7 Types of Insurance Coverage You Need (And 3 You Might Want)

Uncertain times make rock-solid insurance policies even more important. Here are a few crucial insurance coverages to consider.

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Updated May 13, 2024
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There’s nothing like financial hardship or uncertainty to make you rethink your insurance coverage. From health and car insurance to homeowners and life insurance, having protection plans in place can offer great peace of mind during these uncertain times.

If you’ve been wondering what types of insurance you might need to protect yourself and your family, we’ve compiled this useful list. Here are seven types of insurance you need and a few more that you might want.

In this article

7 types of insurance you need

1. Auto insurance

If you have a car, chances are you already have insurance coverage for it. Basic coverage is required in most states. But do you have the most comprehensive and affordable car insurance coverage? Maybe not. Here are a few tips on finding the best car insurance for your needs.

How it works

Car insurance works by helping you to pay for any damages (caused by you or someone else) in the event of a motor vehicle accident. This might include things like medical bills from injuries, damage to your vehicle or someone else’s, and even other types of property damage.

Why you need it

Paying for any and all of these things out of pocket could be a tremendous financial burden — which is why it’s important to not only have coverage, but to also have insurance you can afford. This means being able to come up with both monthly payments and your deductible in the event of an accident. If you feel like you’re paying too much for car insurance right now, an online marketplace such as Provide Insurance can help you compare quotes quickly and easily.

2. Health insurance

Much like car insurance, health insurance falls into the category of must-have items in today’s world of privatized healthcare. Most people can’t afford to drop thousands of dollars during a medical emergency, or regularly pay for pricey prescriptions out of pocket. All of which makes health insurance (whether obtained through your employer or independently), a sound financial decision.

How it works

Health insurance plans vary more than you may realize. Although some insurance plans might cover only health emergencies, others can offer coverage for regular doctor visits, medications, lab tests and even preventative care (such as immunizations). The type of health insurance you choose depends on your age, what you can afford, and you guessed it: the state of your health.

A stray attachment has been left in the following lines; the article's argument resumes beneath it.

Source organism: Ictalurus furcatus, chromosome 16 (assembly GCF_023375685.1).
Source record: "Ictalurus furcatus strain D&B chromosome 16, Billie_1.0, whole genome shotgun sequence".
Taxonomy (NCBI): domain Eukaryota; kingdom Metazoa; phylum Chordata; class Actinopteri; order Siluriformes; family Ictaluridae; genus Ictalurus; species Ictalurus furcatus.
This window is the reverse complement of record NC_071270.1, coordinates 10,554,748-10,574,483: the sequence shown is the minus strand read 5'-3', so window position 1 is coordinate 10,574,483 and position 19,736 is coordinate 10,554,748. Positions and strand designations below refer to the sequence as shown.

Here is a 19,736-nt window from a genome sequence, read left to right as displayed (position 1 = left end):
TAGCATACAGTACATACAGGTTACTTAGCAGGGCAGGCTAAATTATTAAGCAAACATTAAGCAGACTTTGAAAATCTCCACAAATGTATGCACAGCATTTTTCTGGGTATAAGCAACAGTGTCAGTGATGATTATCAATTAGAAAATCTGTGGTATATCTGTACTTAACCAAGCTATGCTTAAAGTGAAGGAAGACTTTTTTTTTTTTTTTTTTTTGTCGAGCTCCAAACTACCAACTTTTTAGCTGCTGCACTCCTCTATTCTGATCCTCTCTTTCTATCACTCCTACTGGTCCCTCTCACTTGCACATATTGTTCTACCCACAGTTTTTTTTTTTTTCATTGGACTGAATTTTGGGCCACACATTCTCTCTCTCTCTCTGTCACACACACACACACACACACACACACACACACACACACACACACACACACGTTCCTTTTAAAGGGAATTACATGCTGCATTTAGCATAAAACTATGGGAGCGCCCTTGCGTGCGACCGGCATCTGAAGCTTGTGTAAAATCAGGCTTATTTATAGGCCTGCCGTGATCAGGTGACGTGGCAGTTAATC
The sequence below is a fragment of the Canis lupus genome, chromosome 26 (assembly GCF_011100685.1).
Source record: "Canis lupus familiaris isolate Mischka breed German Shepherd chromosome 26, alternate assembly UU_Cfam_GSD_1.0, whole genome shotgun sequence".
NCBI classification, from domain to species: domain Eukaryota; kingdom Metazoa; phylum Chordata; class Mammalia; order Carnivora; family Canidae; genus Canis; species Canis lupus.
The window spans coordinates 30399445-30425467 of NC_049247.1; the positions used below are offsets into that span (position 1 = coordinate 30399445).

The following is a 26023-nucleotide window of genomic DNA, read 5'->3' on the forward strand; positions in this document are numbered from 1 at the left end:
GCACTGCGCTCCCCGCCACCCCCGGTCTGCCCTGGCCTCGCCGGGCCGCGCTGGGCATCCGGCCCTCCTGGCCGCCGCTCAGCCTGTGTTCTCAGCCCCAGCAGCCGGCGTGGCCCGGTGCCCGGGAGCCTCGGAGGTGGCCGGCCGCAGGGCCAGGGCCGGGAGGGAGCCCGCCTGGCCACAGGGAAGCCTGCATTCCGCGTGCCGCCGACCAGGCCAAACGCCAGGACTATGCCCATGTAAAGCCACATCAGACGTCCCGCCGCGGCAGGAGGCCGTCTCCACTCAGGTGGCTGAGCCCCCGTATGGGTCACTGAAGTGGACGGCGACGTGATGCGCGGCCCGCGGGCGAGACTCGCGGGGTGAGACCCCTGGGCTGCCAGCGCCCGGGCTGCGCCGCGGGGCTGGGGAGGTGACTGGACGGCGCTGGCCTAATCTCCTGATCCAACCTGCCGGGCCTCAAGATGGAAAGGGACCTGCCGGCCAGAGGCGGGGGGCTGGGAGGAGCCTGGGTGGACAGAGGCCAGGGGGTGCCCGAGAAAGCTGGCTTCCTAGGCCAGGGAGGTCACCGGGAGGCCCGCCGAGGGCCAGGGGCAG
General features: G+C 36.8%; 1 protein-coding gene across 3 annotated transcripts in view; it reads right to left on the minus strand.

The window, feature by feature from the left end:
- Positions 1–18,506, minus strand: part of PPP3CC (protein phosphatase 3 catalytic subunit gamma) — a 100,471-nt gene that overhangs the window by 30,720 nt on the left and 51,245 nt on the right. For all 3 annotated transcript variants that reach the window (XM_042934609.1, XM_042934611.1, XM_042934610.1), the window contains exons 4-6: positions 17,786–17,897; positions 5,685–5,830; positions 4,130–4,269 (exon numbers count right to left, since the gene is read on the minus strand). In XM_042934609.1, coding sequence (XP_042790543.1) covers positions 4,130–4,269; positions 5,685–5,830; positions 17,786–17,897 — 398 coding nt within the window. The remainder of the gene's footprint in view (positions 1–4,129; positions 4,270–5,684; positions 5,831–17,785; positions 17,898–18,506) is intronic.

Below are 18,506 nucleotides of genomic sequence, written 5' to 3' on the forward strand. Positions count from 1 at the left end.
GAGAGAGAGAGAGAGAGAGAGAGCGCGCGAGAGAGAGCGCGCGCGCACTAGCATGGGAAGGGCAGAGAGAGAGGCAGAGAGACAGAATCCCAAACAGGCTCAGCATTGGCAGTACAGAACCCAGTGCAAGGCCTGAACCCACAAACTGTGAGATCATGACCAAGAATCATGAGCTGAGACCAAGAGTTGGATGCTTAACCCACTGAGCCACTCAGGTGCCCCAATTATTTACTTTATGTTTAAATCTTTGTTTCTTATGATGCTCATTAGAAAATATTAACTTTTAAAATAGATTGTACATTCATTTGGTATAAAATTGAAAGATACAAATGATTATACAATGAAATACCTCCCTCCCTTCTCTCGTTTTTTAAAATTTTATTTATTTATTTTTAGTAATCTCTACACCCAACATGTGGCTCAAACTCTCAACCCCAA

Why you need it

One doctor’s visit alone can cost you hundreds of dollars without proper health insurance coverage; the average three-day hospital visit can easily cost tens of thousands of dollars. You can avoid paying those bills out of pocket by selecting a health insurance plan that offers you the coverage you need. Speak with your employer’s human resources department or visit healthinsurance.net for more information on purchasing health insurance.

3. Dental insurance

Dental work isn’t any cheaper than other medical bills, in fact, sometimes it can be prohibitively expensive. Although some health insurance plans might include dental coverage, others don’t. If you have dental work you’d like to get done or are prone to cavities, then you might consider purchasing dental coverage separately.

How it works

Much like the average health insurance plan, top dental insurance covers regular checkups and cavity fillings, also paying for a portion of more in-depth procedures such as X-rays and root canals. Additionally, some dental insurance companies offer various orthodontic coverage options, which is crucial for those in need of braces or similar treatments. Depending on the type of plan you get, you may be responsible for paying a copay or deductible for certain appointments.

Why you need it

Dental problems can be extremely painful when they emerge, and you want to be able to get the care you need as soon as you need it. You can avoid paying for all of these unexpected expenses out of pocket by selecting a dental plan that works for you.

4. Vision insurance

If you have a history of needing contacts or glasses, now’s a good time to make sure you have the appropriate level of vision coverage. Although some health insurance plans might include vision insurance, for many it’s optional and comes at an extra cost. Here are some things to keep in mind when selecting a vision plan.

How it works

Vision insurance works by supplementing the cost of eye doctor visits, exams, and products. Having vision coverage will help you and your family members save money on prescription glasses, contact lenses, and routine exams.

Why you need it

If you or someone in your family regularly requires vision exams and prescriptions, having vision insurance could save you money on these visits and services. Check out this marketplace to compare quotes on vision coverage.

5. Life insurance

Although it’s an unsettling thing to think about, it’s important to understand the hardships your family might face if you were to die. A life insurance plan will guarantee their financial well-being long after you’re gone, which offers great peace of mind for all families.

How it works

Like all insurance plans, life insurance is based on risk. For example, if an individual has an underlying health issue, an insurance provider may deem them higher risk than an applicant without a pre-existing condition. Most plans work similarly in that they allow a life insurance beneficiary to receive a certain amount of money (either for a set period of time or for life) after the loss of a loved one.

Why you need it

An affordable life insurance plan guarantees your family can continue to thrive, even in the event of tragedy. With Bestow, you can apply for life insurance online in just minutes, and there’s no medical exam required.

6. Disability insurance

Disability insurance is an important way to guarantee your income in the event that you become unexpectedly sick or injured. Some disability insurance plans, such as those offered from Breeze, will also cover accidents and mental illness.